Salzburg, [70] birthplace of Mozart, is a city in central Austria, near the German (Bavarian) border with a population of some 150,000 in 2013. If you have seen the movie The Sound of Music [71], you may think you know all there is to see in Salzburg. Admittedly, it is difficult not to spontaneously burst into song when you’re walking along the Salzach River, or climbing up to the Hohensalzburg fortress which looms over the city. But there is a lot more to this compact, courtly city than Julie Andrews. Salzburg is the fourth-largest city in Austria (after Vienna, Graz and Linz) and the capital of the federal state of Salzburg. Its “Old Town”, with its world famous baroque architecture, is one of the best-preserved city centers in the German-speaking world and was listed as a UNESCO World Heritage Site in 1997.The name Salzburg literally means “Salt Fortress”, and derives its name from the barges carrying salt on the Salzach river, which were subject to a toll in the 8th century.Traces of human settlements dating to the Neolithic Age, and later a Celtic camp, have been found in the area. Starting from 15 BC, the small communities were grouped into a single town which was named by the Romans as Juvavum. Little remains of the city from this period.The Festung Hohensalzburg, the city’s fortress, was built in 1077 and expanded in the following centuries. Independence from Bavaria was secured in the late 14th century.Salzburg was the capital of an independent state from the early 14th century until 1805. It was ruled by prince-archbishops, who became rich from the salt mines located in the south of the city. This led to the architectural gem you see today as not only materials, but also architects, were imported from Italy and other European countries. This is also the reason why, compared to other Austrian cities, sacred monuments outnumber the few secular buildings. This is how Salzburg got its nickname as “the Rome of the north”. Everywhere you go in this city, you see and read about the legacy of the Archbishops.Salzburg is well connected to both Vienna (Wien) and Munich (Munchen), Germany via the autobahns A8 (Munich Salzburg) and A1 (Salzburg Vienna). There is an Austrian Motorway “Vignette” you have to purchase. The price varies, depending on whether you buy a yearly or 10 day vignette.Driving around Salzburg can be a pain. The road names are small and written in a traditional German font which can be hard to read. The best bet is to get into the city, find a parking space, and travel by foot. If you are driving in cold weather, be prepared for snow, and snow chains are recommended in extreme weather. From October to April, the law requires all cars to have snow tires (Winterreifen).Salzburg’s railway station, the Hauptbahnhof (Hbf.), is located to the north of the Salzach River within the New Town of Salzburg. The train ride from Munich to Salzburg takes about an hour and a half (Regional trains take about 2 hours), and international trains operate from Zurich, Zagreb, Ljubljana and Budapest to name just a few destinations. Fast Inter-city trains operate very frequently, especially to Linz and Vienna, with up to three connections every hour operated by aBB and WestBahn.The station was completely renovated between 2009 and 2014 and now has a modern look. The Austrian Federal Railways (aBB) and German Federal Railways (DB) have ticket offices. Tickets for aBB, DB and WestBahn trains are also sold at machines. The popular Bayern Ticket train pass for Bavaria sold by DB also covers train rides between Bavaria to Salzburg Hbf., but it is only valid for Regional trains (code RE and RB). The rail pass can be bought from DB ticket offices as well as DB Ticket Selling Machines in the connection from Prague,Cesky Krumlov,Linz.From 29 Eur from Prague.westbus.atThe best way to get around Salzburg is on foot. There is a network of city buses, the StadtBus, with numbers from 1 to 8 (trolleybuses) and 20-27 (diesel buses). A single trip ticket on the bus is 2.60, a single short trip ticket 1.30 (maximum 3 stops), a 24 h ticket 5.70 (from 1st Jul 2016) which covers the whole city. If you travel by bus, make sure you catch none of the last buses. They will take you several miles out of town with your only way back being on foot or by taxi. If you need to get somewhere late at night, it may be best to take a taxi.Conveniently, bus tickets can be bought on the buses from the bus driver. However, if you have time, buy the tickets in advance at a “Trafik”, since they are then significantly cheaper. But you have to buy the tickets in blocks of 5, 5-single-ticket package costs 9 (means 1.8 each), 5-short-trip-ticket package costs 4.5 (means 0.9 each) and Day Ticket Single tickets is 3.7. Single tickets and 24-h Day ticket are also available from automatic machines at central bus stops.The “Lokalbahn” train has a separate station under the main railway station and travels in the direction of Oberndorf and Lamprechtshausen. Tickets can be bought on the train.Another option for exploring areas around the main city (Bad Ischl, Fuschlsee, etc.) are the Postbuses. These also leave from the main railway station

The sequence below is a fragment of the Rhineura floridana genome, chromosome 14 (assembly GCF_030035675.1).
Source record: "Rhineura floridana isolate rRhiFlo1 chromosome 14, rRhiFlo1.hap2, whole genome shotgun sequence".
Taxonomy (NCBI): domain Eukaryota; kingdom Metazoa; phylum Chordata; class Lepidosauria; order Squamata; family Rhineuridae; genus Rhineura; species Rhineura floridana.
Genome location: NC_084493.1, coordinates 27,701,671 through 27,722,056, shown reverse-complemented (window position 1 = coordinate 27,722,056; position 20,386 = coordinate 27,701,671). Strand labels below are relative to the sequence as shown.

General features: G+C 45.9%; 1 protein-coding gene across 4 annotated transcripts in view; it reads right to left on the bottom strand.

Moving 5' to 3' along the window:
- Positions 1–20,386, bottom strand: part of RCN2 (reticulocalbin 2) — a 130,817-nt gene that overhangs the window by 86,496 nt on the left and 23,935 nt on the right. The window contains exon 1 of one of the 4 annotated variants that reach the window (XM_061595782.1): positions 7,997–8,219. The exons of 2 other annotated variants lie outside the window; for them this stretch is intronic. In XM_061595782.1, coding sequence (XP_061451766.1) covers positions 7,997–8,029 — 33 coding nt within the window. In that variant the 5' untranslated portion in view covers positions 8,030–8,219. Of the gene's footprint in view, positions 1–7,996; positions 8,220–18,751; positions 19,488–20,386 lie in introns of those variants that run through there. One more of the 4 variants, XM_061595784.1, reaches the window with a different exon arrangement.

Airport: SZG Salzburg Airport Cities in Austria

Country: Austria